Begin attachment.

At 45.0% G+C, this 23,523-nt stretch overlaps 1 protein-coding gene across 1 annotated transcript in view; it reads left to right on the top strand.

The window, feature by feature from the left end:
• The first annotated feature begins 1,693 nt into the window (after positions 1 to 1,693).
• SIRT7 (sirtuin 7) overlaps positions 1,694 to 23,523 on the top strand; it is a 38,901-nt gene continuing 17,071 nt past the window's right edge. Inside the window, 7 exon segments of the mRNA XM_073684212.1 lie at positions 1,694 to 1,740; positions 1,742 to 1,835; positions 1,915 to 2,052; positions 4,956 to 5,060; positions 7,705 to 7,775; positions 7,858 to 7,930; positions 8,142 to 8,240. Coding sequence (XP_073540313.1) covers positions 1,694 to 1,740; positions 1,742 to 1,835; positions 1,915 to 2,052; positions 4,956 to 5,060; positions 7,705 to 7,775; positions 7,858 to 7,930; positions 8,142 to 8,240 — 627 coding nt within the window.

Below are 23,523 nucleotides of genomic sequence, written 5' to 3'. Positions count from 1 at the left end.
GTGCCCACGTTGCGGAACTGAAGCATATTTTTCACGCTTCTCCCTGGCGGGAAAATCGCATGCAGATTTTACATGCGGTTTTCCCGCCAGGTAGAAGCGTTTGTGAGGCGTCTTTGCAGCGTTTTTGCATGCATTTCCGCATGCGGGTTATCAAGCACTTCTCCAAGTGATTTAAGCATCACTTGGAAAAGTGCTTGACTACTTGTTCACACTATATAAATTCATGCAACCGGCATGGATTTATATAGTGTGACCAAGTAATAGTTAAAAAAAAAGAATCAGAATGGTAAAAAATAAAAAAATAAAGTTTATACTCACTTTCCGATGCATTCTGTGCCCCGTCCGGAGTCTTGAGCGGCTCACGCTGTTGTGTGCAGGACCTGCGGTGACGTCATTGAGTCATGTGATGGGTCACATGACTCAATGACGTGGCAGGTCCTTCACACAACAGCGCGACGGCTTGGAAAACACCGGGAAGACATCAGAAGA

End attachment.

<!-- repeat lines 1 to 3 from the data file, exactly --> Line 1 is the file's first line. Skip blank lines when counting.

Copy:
At 45.0% G+C, this 23,523-nt stretch overlaps 1 protein-coding gene across 1 annotated transcript in view; it reads left to right on the top strand.

The window, feature by feature from the left end:
• The first annotated feature begins 1,693 nt into the window (after positions 1 to 1,693).